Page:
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... supports Professor William Snyder's sections of National Security Law, Counterterrorism Law, and Prosecuting Terrorists at the Syracuse University College of Law.

Why no attack for seven years?

Sep 16th, 2008 Uncategorized

Last week marked the seventh anniversary of the most recent attack by al Qaeda on U.S. soil. What accounts for that? What policies should the next administration continue? Was there a U.S. government policy that prevented attacks — like perhaps denying Afghanistan as a base for “The Base” to launch attacks on U.S. soil — that should be continued? Was there a policy that hasn’t worked – perhaps because it engendered anti-American sentiment – that needs to be discontinued, like maybe the detentions at GITMO? Is there a policy that worked, but could have been done better, like relying on airpower instead of troops, resulting in too many non-combatant casualties?
Surely that lack of an attack for seven years on U.S. soil was not a failure of U.S. policy. Was it a coincidence? What is the metric for determining success? Opinion polls or dead civilians in New York?

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5 Responses to “Why no attack for seven years?”

  1. Daniel says:

    Excellent questions, all. I won’t presume to have answers to all or even most of them. But I will posit this: President Bush, for all of his mistakes, deserves credit for helping keep Americans safe. He won’t get the credit he deserves, which is a shame, but I don’t think he needs accolades to feel validated.

  2. Anonymous says:

    On the theme of not getting credit, see http://online.wsj.com/article/SB122169459635249973.html in which a Fordham Law Prof argues:
    “When it comes to Iraq, a majority of Americans simply won’t take yes for an answer.
    “The surge is succeeding. Security in Iraq’s three major cities has vastly improved. The Iraqi army is finally asserting control. American casualties are at their lowest since 2003. Civilian deaths, kidnappings and car bombings have plummeted. Al Qaeda is now virtually friendless in Iraq. Most important, the Shiite and Sunni mainstream are beginning to participate in their own liberation.
    “Yet instead of rejoicing and a ticker-tape parade, our political leaders and opinion makers speak of immediate timetables for the contraction and withdrawal of our troops, the counting of our losses and the atonement for our sins. Few speak of the war with any sense of pride or patriotism. Never before has a nation so distanced itself from a military triumph. There is an overarching taboo associated with any acknowledgment that it may have benefited Iraqis and Americans.”

  3. Daniel says:

    “[I]nstead of rejoicing and a ticker-tape parade, our political leaders and opinion makers speak of immediate timetables for the contraction and withdrawal of our troops, the counting of our losses and the atonement for our sins. Few speak of the war with any sense of pride or patriotism. Never before has a nation so distanced itself from a military triumph.”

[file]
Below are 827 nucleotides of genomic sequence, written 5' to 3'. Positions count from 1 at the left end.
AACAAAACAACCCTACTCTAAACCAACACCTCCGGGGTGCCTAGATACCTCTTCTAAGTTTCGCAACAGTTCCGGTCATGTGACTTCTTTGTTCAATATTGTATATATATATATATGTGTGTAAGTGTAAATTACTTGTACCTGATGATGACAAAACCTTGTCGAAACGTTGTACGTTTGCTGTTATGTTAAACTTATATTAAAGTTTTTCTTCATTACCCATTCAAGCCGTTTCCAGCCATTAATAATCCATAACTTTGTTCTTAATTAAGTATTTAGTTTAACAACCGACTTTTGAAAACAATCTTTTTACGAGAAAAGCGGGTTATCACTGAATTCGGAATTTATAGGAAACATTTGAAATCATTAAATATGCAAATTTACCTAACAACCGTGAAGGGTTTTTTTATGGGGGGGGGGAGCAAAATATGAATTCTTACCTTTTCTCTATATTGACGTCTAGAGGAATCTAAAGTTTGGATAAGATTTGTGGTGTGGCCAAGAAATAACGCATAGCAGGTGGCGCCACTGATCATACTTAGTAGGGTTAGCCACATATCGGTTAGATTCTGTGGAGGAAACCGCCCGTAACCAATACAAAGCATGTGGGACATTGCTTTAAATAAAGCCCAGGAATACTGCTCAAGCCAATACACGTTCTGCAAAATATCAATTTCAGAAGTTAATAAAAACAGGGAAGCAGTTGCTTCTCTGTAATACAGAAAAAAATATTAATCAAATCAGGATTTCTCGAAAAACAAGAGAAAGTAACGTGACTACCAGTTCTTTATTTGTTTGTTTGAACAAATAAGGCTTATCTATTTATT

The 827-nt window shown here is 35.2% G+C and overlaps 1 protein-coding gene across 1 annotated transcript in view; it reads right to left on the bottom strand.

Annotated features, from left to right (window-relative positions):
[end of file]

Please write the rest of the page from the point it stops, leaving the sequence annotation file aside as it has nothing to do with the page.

Wow. Isn’t that the truth? Do you see this as more indicative of Americans not taking yes for an answer or as the byproduct of the reportage by the national media and its desired narrative of defeat?

  4. WCS says:

    I think that the way the media reports things is partially responsible for this. Also, the constant drum beat from the candidates of both parties has an effect. That is to say, even if the media fairly and accurately report what is being said, the messages of the candidates are negative. Having adopted “change” messages when they saw the President’s polling data was very low, neither party can now come back and say that what they promised to change from is not so bad after all. In addition, attitudes are very slow to change. The public is not going to change its general pessimism on Iraq (or anything else) to optimism very suddenly. Finally, I can’t help but notice that we as Americans seem to want to be dissatisfied with government. President Truman’s polls were for a while lower than President Nixon’s were on the day Nixon resigned! Truman, Johnson (whose polls were so bad he withdrew from the race), Nixon, Carter, Reagan, Clinton and Bush 43 all had dismal polls at some point. Yet opinions of each of those presidents improved after they left office in the eyes of history.

  5. Daniel says:

    In response to WCS, I can only hope that opinions of Pres. Bush improve over time. He has made plenty of mistakes (show me a leader who doesn’t) but he has also provided leadership that does not wilt under pressure or waver due to polls.

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